Demonstration of 2 buildings from the Easthampton Historical Commission OK at the Tasty Top site

EASTHAMPTON — Following the demolition of the former Tasty Top ice cream stand, the city’s Historical Commission reluctantly approved the demolition of two other “historically significant” buildings on Northampton Street on Wednesday evening.

The buildings were remanded for review by the commission, as required by the city’s demolition delay ordinance, as they are both over 50 years old.

During the public hearing, Easthampton attorney Donald Abel Jr., who represents Tasty Top Development LLC, described the buildings as a “security risk” and said any historical significance had since been lost. long time.

“This was land under contract with Stop and Shop for several years and the owner continued to use the facility for the Tasty Top and driving range, but the rest of the property remained vacant,” said Abel. . . “And I think the last time anyone was there was in 2008.

“You can see… there’s vegetation growing in there, the ceilings are open, the structural supports are in poor condition… I think that poses a significant public safety risk as well. If, God forbid, security officials needed to enter this structure, it would be extremely dangerous for them.

Commission member John Bruner said it was important for people to understand that the commission did not favor those who have to turn to demolition as a result of negligence. He said it is the owner’s responsibility not to let people in and out of the property as they please.

“That’s no excuse to come back and say, ‘Well look how terrible that is. What a corrupt space it is to be demolished. We are working very hard to ensure that it is no longer an easy thing for anyone to do,” he said. “And I just want to say that because we’re really, really offended that people are just waiting for it to be so decrepit…it has to go down.”

Abel said his client, Tasty Top Development LLC, which is registered with Frank A. DeMarinis, owner of Sage Engineering & Contracting Inc. of Westfield, purchased 93-97 Northampton St. from Dennis Courtney for $2.2 million. dollars on April 11.

“I understand that, but I wanted to say it,” Bruner said. “What we want is for people to trust the system. And just like the Tasty Top building, I hope that in the future people will believe that the commission is working in the best interests of the city.

Over the past week, people have expressed their anger that the old Tasty Top building was demolished last Friday. Several Facebook posts generated over 100 comments and over 500 reactions to the announcement of Tasty Top’s end.

Members of the commission also expressed concern over the disappearance of the old ice cream stand building.

“May I ask you why you took off the Tasty Top?” said member Beverly Wodicka.

An engineer linked to the Tasty Top development said the building was nothing that could be used in the future redevelopment of the site.

The development representatives also indicated that it was still premature to give details on the use of the site.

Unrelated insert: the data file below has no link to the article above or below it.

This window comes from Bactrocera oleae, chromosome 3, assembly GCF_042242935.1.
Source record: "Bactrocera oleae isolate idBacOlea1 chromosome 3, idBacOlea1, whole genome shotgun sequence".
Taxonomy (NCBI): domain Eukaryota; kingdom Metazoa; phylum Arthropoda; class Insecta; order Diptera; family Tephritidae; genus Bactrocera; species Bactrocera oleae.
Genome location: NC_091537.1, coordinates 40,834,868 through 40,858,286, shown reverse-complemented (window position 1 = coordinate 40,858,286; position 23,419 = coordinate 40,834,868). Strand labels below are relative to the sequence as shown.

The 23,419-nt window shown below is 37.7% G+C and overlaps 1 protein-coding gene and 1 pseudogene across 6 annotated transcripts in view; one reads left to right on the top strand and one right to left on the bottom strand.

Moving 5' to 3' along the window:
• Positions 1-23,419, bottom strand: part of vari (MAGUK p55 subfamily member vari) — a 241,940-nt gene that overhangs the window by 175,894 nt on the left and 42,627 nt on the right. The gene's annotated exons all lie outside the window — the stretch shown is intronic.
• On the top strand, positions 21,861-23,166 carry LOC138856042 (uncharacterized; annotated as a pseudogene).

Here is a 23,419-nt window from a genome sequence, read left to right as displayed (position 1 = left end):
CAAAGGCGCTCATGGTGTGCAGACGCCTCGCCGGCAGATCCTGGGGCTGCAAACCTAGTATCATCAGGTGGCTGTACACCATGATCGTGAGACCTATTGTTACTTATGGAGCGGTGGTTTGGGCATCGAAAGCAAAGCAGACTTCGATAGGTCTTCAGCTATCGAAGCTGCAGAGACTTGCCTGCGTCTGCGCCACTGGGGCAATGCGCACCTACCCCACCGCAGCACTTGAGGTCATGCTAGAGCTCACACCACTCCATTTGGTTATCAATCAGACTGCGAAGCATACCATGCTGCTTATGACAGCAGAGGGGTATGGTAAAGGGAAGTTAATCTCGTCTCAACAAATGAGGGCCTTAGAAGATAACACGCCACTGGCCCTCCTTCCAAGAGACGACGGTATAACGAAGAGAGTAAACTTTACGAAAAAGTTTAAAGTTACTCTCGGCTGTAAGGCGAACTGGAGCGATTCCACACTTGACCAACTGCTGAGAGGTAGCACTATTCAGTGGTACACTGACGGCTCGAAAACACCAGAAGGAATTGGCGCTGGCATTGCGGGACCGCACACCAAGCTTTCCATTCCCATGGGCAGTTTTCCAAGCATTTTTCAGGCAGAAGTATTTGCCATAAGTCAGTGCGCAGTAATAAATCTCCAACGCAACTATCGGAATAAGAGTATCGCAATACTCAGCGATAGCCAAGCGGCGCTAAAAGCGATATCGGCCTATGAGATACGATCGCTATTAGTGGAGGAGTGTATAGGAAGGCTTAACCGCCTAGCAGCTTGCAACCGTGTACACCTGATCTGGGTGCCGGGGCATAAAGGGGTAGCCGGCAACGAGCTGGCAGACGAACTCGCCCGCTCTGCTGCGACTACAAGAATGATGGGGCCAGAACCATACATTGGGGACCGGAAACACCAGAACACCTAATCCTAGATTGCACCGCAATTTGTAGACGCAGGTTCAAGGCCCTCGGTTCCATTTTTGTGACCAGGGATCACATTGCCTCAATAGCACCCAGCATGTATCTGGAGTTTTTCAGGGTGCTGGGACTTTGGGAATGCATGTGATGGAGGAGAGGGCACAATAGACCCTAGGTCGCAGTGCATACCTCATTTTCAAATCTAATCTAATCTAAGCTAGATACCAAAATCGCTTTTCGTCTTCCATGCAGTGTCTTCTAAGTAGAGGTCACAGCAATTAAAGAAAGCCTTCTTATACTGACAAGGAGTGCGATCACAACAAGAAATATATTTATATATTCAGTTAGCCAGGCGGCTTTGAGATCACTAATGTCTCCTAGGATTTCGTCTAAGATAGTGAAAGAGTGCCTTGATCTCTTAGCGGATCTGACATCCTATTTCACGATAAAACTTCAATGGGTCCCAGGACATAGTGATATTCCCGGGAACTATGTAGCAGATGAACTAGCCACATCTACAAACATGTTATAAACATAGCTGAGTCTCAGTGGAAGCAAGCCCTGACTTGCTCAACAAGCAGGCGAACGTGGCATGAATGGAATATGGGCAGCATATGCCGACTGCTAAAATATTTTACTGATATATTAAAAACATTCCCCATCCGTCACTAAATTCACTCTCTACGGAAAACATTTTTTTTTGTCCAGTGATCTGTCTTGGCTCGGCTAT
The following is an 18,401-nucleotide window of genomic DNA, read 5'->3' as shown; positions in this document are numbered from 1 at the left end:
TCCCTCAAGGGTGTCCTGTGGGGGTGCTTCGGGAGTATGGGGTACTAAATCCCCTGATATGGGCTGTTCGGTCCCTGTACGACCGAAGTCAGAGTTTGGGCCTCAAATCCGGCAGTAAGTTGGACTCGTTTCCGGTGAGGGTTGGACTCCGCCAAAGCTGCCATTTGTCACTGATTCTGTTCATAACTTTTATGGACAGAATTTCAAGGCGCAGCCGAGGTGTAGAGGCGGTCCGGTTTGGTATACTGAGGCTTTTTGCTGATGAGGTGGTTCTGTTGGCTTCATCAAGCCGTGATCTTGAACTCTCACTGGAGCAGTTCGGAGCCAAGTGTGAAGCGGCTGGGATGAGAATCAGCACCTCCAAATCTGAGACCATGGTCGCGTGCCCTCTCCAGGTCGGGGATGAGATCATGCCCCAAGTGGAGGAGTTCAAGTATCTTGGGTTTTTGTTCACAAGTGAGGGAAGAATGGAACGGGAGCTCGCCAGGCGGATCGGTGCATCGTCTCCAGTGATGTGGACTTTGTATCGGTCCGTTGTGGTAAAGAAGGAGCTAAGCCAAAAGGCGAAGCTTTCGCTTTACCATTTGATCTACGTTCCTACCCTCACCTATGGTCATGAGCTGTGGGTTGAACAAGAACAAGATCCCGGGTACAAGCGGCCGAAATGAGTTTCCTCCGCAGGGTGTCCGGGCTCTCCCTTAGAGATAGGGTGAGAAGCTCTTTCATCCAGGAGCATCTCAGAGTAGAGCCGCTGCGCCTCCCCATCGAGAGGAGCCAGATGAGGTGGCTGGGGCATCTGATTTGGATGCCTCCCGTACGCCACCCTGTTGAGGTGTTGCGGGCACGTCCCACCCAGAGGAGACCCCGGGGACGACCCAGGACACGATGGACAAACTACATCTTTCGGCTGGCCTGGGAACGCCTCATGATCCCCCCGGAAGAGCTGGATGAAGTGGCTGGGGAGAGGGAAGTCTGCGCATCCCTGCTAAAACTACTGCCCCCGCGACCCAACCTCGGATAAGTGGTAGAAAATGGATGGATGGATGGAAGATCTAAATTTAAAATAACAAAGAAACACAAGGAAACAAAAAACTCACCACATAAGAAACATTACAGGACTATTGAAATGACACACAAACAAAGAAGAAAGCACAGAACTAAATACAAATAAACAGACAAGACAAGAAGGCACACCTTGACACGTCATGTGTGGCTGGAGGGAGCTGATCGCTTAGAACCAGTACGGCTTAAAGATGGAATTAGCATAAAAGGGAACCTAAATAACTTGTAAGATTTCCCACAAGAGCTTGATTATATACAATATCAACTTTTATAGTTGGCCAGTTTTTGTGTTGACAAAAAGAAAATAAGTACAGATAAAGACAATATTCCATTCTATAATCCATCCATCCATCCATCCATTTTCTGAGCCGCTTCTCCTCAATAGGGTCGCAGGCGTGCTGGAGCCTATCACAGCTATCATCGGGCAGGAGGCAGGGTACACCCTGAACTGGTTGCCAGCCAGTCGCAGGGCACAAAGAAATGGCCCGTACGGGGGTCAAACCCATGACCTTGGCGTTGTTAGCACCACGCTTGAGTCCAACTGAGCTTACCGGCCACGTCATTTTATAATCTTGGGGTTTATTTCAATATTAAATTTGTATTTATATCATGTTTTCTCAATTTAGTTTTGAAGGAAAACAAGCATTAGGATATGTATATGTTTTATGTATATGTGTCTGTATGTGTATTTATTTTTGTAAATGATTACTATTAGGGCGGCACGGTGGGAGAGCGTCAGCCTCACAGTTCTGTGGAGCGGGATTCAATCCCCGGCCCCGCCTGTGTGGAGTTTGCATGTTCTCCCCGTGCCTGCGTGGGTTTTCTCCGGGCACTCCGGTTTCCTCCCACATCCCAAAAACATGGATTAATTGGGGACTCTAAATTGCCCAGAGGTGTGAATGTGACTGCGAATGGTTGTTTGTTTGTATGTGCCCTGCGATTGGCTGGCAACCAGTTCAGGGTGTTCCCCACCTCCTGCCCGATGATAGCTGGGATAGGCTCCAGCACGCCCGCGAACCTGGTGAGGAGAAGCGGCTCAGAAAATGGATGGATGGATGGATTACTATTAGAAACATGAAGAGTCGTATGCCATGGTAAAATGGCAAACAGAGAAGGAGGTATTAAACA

In January, the commission held a hearing on the future of the sales office/golf shed which was located on what was listed by city records as 93 Northampton St., because just like the two buildings at 95 Northampton St., the structure falls under the city’s demolition delay ordinance because it was over 50 years old.

In this case, the commission said the golf shed “did not need historic protection.”

And although the Tasty Top building, located at what is described in the Easthampton archives as 97 Northampton St., was built in 1950, the commission did not have the chance to intervene. Instead, the city issued a building permit to demolish the Tasty Top building. May 3, according to Deputy City Planner Jamie Webb.

Webb said she doesn’t know why this happened, but noted the city will likely post new addresses for new venues in the future.

She noted that the original 33-acre parcel had multiple addresses attached to it, adding another level of confusion.

The property previously contained six buildings, including the two-story barn, a one-story garage, a two-story residential structure with a stone foundation, an enclosed gazebo structure and a sales office/shed for the golf driving range. ‘Easthampton, according to a description contained in a 2006 Asbestos and Regulated Materials Survey of the structures on the property.

The buildings are the last two on the property which was previously 103 Northampton St. They are southwest of the old Tasty Top building.

Prior to the $2.2 million sale of the land at 93-97 Northampton St., a portion of that property was set aside for the future construction of a 2,217-square-foot Starbucks with 33 parking spaces. The Planning Board approved a special permit in March for the construction and operation of this plot, which sits between Burger King and the former Tasty Top.

Ultimately, commission chairman Michael Czerwiec said the condition of the buildings was not conducive to restoration and agreed with Bruner’s sentiment that the commission did not prefer to accept demolition. of historic buildings due to neglect.

In a 4-to-1 vote, the commission approved the demolition of a two-story residential structure and a two-story barn at 95 Northampton St. Member Nora DeJasu opposed it.

“With the caveat that we never want to do it that way again,” Bruner said.

Emily Thurlow can be contacted at [email protected]

Aurora J. William